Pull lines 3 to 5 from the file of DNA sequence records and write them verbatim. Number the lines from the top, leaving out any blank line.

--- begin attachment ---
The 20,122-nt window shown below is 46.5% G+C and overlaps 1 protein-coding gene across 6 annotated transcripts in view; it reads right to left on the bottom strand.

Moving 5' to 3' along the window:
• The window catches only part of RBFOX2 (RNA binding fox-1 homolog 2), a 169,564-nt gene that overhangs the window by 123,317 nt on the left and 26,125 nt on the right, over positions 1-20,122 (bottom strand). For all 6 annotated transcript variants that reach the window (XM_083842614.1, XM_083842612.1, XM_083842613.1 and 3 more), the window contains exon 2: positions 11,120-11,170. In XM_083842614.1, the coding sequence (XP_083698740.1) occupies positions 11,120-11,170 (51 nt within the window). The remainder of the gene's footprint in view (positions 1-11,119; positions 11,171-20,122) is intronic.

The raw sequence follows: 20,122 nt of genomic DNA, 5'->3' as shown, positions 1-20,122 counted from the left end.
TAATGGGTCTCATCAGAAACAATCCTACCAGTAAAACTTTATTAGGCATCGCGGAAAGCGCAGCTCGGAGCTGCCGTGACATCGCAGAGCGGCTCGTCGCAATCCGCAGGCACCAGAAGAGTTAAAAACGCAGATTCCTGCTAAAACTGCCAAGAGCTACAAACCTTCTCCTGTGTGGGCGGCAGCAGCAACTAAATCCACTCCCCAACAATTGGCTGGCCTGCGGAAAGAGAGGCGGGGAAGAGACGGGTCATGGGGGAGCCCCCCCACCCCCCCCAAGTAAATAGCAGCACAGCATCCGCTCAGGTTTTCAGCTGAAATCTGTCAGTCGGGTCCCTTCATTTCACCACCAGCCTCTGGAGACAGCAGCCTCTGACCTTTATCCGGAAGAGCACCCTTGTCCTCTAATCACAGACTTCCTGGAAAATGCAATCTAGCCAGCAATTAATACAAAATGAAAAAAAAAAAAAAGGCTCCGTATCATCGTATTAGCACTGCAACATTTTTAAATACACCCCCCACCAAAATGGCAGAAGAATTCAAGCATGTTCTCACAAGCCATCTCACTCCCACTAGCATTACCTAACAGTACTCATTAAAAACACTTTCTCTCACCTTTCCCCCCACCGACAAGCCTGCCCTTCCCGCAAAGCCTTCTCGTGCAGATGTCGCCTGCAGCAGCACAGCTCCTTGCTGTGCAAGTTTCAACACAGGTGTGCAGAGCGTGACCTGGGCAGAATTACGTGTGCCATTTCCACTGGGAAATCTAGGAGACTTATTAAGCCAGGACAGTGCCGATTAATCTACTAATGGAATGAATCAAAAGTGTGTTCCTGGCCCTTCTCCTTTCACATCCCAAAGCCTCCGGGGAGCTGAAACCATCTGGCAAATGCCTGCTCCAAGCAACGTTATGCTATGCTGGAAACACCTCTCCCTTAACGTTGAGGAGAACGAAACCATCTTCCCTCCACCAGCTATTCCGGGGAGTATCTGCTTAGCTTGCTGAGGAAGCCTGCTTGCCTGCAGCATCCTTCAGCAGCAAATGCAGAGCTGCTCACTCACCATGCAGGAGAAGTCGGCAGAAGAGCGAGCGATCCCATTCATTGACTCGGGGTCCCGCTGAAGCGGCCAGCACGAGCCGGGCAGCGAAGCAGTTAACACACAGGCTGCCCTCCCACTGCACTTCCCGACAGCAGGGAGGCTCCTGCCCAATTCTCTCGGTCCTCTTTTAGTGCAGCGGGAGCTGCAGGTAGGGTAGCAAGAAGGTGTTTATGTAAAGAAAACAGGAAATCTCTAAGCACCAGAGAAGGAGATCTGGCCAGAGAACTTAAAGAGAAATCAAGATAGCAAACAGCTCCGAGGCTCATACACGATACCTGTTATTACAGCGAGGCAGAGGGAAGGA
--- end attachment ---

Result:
• The window catches only part of RBFOX2 (RNA binding fox-1 homolog 2), a 169,564-nt gene that overhangs the window by 123,317 nt on the left and 26,125 nt on the right, over positions 1-20,122 (bottom strand). For all 6 annotated transcript variants that reach the window (XM_083842614.1, XM_083842612.1, XM_083842613.1 and 3 more), the window contains exon 2: positions 11,120-11,170. In XM_083842614.1, the coding sequence (XP_083698740.1) occupies positions 11,120-11,170 (51 nt within the window). The remainder of the gene's footprint in view (positions 1-11,119; positions 11,171-20,122) is intronic.

The raw sequence follows: 20,122 nt of genomic DNA, 5'->3' as shown, positions 1-20,122 counted from the left end.
TAATGGGTCTCATCAGAAACAATCCTACCAGTAAAACTTTATTAGGCATCGCGGAAAGCGCAGCTCGGAGCTGCCGTGACATCGCAGAGCGGCTCGTCGCAATCCGCAGGCACCAGAAGAGTTAAAAACGCAGATTCCTGCTAAAACTGCCAAGAGCTACAAACCTTCTCCTGTGTGGGCGGCAGCAGCAACTAAATCCACTCCCCAACAATTGGCTGGCCTGCGGAAAGAGAGGCGGGGAAGAGACGGGTCATGGGGGAGCCCCCCCACCCCCCCCAAGTAAATAGCAGCACAGCATCCGCTCAGGTTTTCAGCTGAAATCTGTCAGTCGGGTCCCTTCATTTCACCACCAGCCTCTGGAGACAGCAGCCTCTGACCTTTATCCGGAAGAGCACCCTTGTCCTCTAATCACAGACTTCCTGGAAAATGCAATCTAGCCAGCAATTAATACAAAATGAAAAAAAAAAAAAAGGCTCCGTATCATCGTATTAGCACTGCAACATTTTTAAATACACCCCCCACCAAAATGGCAGAAGAATTCAAGCATGTTCTCACAAGCCATCTCACTCCCACTAGCATTACCTAACAGTACTCATTAAAAACACTTTCTCTCACCTTTCCCCCCACCGACAAGCCTGCCCTTCCCGCAAAGCCTTCTCGTGCAGATGTCGCCTGCAGCAGCACAGCTCCTTGCTGTGCAAGTTTCAACACAGGTGTGCAGAGCGTGACCTGGGCAGAATTACGTGTGCCATTTCCACTGGGAAATCTAGGAGACTTATTAAGCCAGGACAGTGCCGATTAATCTACTAATGGAATGAATCAAAAGTGTGTTCCTGGCCCTTCTCCTTTCACATCCCAAAGCCTCCGGGGAGCTGAAACCATCTGGCAAATGCCTGCTCCAAGCAACGTTATGCTATGCTGGAAACACCTCTCCCTTAACGTTGAGGAGAACGAAACCATCTTCCCTCCACCAGCTATTCCGGGGAGTATCTGCTTAGCTTGCTGAGGAAGCCTGCTTGCCTGCAGCATCCTTCAGCAGCAAATGCAGAGCTGCTCACTCACCATGCAGGAGAAGTCGGCAGAAGAGCGAGCGATCCCATTCATTGACTCGGGGTCCCGCTGAAGCGGCCAGCACGAGCCGGGCAGCGAAGCAGTTAACACACAGGCTGCCCTCCCACTGCACTTCCCGACAGCAGGGAGGCTCCTGCCCAATTCTCTCGGTCCTCTTTTAGTGCAGCGGGAGCTGCAGGTAGGGTAGCAAGAAGGTGTTTATGTAAAGAAAACAGGAAATCTCTAAGCACCAGAGAAGGAGATCTGGCCAGAGAACTTAAAGAGAAATCAAGATAGCAAACAGCTCCGAGGCTCATACACGATACCTGTTATTACAGCGAGGCAGAGGGAAGGA